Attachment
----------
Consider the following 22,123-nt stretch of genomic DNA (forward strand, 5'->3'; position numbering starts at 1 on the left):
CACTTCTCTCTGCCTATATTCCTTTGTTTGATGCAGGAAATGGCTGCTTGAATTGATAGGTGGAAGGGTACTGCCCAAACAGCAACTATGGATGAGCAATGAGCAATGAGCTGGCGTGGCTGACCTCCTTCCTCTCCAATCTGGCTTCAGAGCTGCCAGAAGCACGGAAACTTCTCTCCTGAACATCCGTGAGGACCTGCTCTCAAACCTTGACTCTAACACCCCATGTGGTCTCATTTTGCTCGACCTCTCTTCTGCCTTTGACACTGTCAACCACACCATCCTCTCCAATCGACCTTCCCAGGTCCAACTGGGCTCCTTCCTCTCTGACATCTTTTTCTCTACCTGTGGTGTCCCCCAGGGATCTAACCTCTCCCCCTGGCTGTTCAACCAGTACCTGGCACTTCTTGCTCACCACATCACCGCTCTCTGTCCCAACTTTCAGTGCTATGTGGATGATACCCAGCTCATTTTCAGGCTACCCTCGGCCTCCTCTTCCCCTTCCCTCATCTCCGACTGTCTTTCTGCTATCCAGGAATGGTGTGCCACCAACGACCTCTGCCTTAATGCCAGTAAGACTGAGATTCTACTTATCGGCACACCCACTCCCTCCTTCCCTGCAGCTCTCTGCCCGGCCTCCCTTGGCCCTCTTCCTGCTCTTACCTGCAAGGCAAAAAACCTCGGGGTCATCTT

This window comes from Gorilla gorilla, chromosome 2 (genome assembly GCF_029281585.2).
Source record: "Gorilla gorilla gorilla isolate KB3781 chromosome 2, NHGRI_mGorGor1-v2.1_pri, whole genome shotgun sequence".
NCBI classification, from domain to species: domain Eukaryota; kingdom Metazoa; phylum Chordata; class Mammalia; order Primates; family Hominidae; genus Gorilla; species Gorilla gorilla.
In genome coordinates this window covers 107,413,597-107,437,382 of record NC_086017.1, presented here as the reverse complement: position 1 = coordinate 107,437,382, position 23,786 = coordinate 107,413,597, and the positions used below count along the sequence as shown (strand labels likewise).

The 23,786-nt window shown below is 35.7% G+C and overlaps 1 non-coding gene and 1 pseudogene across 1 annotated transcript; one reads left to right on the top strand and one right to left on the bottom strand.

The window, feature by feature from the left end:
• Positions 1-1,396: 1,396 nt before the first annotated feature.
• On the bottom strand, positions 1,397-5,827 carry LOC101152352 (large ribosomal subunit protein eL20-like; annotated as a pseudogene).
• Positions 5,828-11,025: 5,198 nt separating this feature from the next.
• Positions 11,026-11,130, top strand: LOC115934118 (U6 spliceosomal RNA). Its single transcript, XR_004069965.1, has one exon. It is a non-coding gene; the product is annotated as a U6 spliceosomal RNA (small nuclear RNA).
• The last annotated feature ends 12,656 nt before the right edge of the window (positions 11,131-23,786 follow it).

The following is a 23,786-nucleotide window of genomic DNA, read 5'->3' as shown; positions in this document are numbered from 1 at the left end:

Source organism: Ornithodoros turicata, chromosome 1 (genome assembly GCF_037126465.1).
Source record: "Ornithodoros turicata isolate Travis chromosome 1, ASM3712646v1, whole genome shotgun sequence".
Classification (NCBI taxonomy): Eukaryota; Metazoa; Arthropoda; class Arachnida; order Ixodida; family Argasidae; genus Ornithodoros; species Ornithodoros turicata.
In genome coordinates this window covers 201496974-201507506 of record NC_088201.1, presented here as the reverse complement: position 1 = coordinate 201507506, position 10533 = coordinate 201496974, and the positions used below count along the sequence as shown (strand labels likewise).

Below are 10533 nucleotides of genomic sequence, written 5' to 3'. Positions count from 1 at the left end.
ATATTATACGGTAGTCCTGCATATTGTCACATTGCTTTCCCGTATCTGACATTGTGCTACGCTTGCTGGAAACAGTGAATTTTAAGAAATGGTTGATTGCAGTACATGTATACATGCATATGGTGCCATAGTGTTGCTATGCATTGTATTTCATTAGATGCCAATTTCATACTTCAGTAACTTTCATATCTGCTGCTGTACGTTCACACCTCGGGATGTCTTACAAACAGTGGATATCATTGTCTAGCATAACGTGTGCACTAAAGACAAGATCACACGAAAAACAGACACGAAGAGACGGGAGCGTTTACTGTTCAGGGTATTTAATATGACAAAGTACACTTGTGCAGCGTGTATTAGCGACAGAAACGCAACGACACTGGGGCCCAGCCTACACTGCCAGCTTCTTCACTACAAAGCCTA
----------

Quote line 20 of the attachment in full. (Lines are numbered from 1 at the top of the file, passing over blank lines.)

ATATTATACGGTAGTCCTGCATATTGTCACATTGCTTTCCCGTATCTGACATTGTGCTACGCTTGCTGGAAACAGTGAATTTTAAGAAATGGTTGATTGCAGTACATGTATACATGCATATGGTGCCATAGTGTTGCTATGCATTGTATTTCATTAGATGCCAATTTCATACTTCAGTAACTTTCATATCTGCTGCTGTACGTTCACACCTCGGGATGTCTTACAAACAGTGGATATCATTGTCTAGCATAACGTGTGCACTAAAGACAAGATCACACGAAAAACAGACACGAAGAGACGGGAGCGTTTACTGTTCAGGGTATTTAATATGACAAAGTACACTTGTGCAGCGTGTATTAGCGACAGAAACGCAACGACACTGGGGCCCAGCCTACACTGCCAGCTTCTTCACTACAAAGCCTA